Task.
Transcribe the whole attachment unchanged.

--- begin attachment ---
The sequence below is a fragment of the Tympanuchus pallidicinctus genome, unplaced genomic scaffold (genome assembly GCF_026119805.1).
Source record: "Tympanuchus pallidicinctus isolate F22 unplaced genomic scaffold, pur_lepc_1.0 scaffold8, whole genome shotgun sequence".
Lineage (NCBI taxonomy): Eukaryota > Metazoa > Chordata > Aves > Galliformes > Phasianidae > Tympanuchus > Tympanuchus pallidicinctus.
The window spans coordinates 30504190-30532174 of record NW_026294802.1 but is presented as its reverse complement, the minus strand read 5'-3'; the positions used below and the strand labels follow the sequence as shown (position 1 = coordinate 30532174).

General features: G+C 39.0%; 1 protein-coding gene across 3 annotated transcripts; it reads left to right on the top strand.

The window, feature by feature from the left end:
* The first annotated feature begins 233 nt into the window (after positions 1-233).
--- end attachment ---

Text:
The sequence below is a fragment of the Tympanuchus pallidicinctus genome, unplaced genomic scaffold (genome assembly GCF_026119805.1).
Source record: "Tympanuchus pallidicinctus isolate F22 unplaced genomic scaffold, pur_lepc_1.0 scaffold8, whole genome shotgun sequence".
Lineage (NCBI taxonomy): Eukaryota > Metazoa > Chordata > Aves > Galliformes > Phasianidae > Tympanuchus > Tympanuchus pallidicinctus.
The window spans coordinates 30504190-30532174 of record NW_026294802.1 but is presented as its reverse complement, the minus strand read 5'-3'; the positions used below and the strand labels follow the sequence as shown (position 1 = coordinate 30532174).

General features: G+C 39.0%; 1 protein-coding gene across 3 annotated transcripts; it reads left to right on the top strand.

The window, feature by feature from the left end:
* The first annotated feature begins 233 nt into the window (after positions 1-233).